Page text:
UConn Researcher Advising FDA on Cigarette Warning Labels

Communication professor Leslie Snyder is conducting research to assess the potential impact of proposed new graphic warning labels for cigarette packages.

Leslie Snyder, professor of communication with samples of cigarette cartons showing graphic photographs on March 28, 2013. (/UConn Photo)

Leslie Snyder, professor of communication with samples of cigarette cartons showing graphic photographs on March 28, 2013. (/UConn Photo)

Leslie Snyder, professor of communication, with samples of cigarette cartons with new graphic warning labels. (/UConn Photo)
Leslie Snyder, professor of communication, with samples of cigarette cartons with new graphic warning labels. (Peter Morenus/UConn Photo)

UConn communication professor Leslie Snyder, director of the Center for Health Communication and Marketing at CHIP, is conducting research to assess the potential impact of controversial new graphic warning labels for cigarette packages and to suggest directions for future national anti-tobacco campaigns. The research is funded by a grant of nearly $1 million from the National Cancer Institute.

New labels, which were to cover 50 percent of cigarette packs, are a requirement of the 2009 Family Smoking Prevention and Tobacco Control Act, which also gave the U.S. Food and Drug Administration (FDA) authority to regulate tobacco products for the first time. The new graphic warning labels were supposed to be on boxes starting September 2012, but legal challenges by tobacco companies caused the FDA to withdraw the first proposed set of labels. In the future, it is likely that the FDA will propose a new set of labels – taking into account research by Snyder’s team and others.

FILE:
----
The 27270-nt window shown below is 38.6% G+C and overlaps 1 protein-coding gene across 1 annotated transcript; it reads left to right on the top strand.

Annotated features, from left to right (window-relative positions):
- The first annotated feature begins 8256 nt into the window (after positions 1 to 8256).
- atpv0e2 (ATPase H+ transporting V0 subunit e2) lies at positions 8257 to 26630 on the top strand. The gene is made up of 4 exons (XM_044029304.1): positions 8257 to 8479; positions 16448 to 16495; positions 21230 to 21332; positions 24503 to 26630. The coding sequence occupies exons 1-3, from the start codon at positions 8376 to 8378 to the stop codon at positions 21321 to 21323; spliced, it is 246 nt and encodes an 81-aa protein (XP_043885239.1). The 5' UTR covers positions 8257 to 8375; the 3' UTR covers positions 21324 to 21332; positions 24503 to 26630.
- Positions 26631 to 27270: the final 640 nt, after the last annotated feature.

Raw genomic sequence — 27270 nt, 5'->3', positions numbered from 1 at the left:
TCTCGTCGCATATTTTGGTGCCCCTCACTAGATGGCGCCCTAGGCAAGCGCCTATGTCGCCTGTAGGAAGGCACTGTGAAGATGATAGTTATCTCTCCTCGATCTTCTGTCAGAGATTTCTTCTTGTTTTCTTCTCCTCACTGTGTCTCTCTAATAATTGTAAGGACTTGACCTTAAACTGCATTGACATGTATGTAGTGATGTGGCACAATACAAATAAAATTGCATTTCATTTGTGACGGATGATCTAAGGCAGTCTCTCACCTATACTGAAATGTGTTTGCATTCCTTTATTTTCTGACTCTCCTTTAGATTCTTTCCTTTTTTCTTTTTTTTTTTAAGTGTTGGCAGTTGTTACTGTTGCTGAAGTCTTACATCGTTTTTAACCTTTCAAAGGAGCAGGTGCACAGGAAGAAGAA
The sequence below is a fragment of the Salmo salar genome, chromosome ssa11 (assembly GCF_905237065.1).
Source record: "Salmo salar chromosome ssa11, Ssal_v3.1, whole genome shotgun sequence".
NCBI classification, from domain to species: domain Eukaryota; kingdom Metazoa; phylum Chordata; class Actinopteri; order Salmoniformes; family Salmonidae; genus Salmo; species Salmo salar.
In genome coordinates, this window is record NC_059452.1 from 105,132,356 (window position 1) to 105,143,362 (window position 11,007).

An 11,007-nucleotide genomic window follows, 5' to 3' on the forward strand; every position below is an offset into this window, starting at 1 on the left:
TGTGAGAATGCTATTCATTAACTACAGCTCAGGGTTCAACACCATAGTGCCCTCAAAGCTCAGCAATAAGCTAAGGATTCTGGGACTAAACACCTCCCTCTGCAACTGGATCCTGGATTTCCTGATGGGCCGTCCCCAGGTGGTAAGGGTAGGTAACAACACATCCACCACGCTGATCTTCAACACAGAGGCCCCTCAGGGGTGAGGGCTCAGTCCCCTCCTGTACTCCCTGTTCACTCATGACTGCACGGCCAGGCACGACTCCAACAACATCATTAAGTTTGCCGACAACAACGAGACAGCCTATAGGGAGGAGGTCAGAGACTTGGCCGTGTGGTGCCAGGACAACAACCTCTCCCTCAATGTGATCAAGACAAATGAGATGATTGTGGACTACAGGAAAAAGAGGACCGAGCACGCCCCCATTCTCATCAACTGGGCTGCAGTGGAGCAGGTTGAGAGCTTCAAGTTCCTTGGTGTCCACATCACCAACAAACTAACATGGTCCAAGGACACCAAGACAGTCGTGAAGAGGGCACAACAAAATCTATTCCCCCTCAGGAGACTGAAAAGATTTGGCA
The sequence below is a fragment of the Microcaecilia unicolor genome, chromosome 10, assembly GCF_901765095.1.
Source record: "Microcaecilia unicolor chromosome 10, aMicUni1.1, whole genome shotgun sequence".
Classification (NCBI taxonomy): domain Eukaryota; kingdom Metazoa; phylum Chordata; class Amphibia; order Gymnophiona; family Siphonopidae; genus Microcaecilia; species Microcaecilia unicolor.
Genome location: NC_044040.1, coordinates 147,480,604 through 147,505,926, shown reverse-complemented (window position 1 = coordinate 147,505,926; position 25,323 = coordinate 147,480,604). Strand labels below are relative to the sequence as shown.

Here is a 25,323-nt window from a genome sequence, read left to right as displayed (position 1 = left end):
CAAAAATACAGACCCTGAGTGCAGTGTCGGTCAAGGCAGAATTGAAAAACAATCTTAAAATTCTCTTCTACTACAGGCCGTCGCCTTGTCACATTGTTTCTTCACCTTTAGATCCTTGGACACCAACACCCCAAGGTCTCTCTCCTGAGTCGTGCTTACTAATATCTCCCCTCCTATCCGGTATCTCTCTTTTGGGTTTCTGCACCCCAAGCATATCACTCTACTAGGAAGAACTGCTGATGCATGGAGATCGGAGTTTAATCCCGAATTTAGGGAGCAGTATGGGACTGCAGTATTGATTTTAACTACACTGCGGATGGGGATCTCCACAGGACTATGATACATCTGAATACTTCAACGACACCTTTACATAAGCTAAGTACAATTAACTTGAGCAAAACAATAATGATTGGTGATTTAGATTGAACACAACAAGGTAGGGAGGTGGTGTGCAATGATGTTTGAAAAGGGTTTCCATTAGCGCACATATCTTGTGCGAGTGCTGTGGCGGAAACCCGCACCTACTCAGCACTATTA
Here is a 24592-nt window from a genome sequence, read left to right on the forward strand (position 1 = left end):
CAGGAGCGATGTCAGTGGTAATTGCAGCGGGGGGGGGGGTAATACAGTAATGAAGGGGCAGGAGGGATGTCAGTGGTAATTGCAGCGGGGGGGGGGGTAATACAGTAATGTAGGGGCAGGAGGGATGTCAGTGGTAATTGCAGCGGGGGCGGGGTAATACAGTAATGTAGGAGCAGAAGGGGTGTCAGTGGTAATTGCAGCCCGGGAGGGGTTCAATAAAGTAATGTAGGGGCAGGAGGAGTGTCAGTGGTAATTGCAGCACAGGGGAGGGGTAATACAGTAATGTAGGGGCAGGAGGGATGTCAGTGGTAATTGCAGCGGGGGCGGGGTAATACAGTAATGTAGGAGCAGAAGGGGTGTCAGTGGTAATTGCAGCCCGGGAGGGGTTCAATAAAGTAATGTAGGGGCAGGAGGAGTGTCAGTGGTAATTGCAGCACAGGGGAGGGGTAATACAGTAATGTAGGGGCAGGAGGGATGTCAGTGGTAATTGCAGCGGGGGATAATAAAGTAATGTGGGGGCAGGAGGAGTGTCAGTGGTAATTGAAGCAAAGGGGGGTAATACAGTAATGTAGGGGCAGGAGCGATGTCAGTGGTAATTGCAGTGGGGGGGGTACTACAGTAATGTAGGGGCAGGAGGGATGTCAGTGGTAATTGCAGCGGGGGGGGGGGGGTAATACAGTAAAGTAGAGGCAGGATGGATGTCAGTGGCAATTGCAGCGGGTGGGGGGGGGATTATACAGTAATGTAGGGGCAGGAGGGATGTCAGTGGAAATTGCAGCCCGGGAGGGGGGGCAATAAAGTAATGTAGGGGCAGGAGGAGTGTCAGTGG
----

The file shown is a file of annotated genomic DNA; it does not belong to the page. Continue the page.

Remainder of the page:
The nine images initially selected by the FDA include a healthy and smoke-blackened lung side by side, a man smoking through a tracheotomy hole in his neck, and a staged photo of a corpse on a coroner’s table.

Samples of cigarette cartons showing graphic images. (UConn Photo)
Samples of cigarette cartons showing graphic images. (Peter Morenus/UConn Photo)

FDA officials called these graphic warnings “the most significant change to health warnings in 25 years.”

Snyder’s research team created sample cigarette boxes with the proposed FDA warning labels to show study participants.

Snyder, a CHIP principal investigator whose health communication and marketing center is a CDC-established Center of Excellence, specifically studied the impact of the graphic warning labels in two high-risk populations: youth and pregnant women.

The work involved teenagers ages 13 to 18 recruited from two Hartford high schools with predominantly African American and Puerto Rican populations, and from two other areas of the country (Nashville and Milwaukee) with relatively high teen smoking rates. Young adults 18 to 24 years old also were studied using Internet-based surveys.

The pregnant women from various target populations (urban and rural African Americans, urban Puerto Ricans, Native Americans, Native Hawaiians, rural whites, and non-rural whites) were recruited from locations across the country.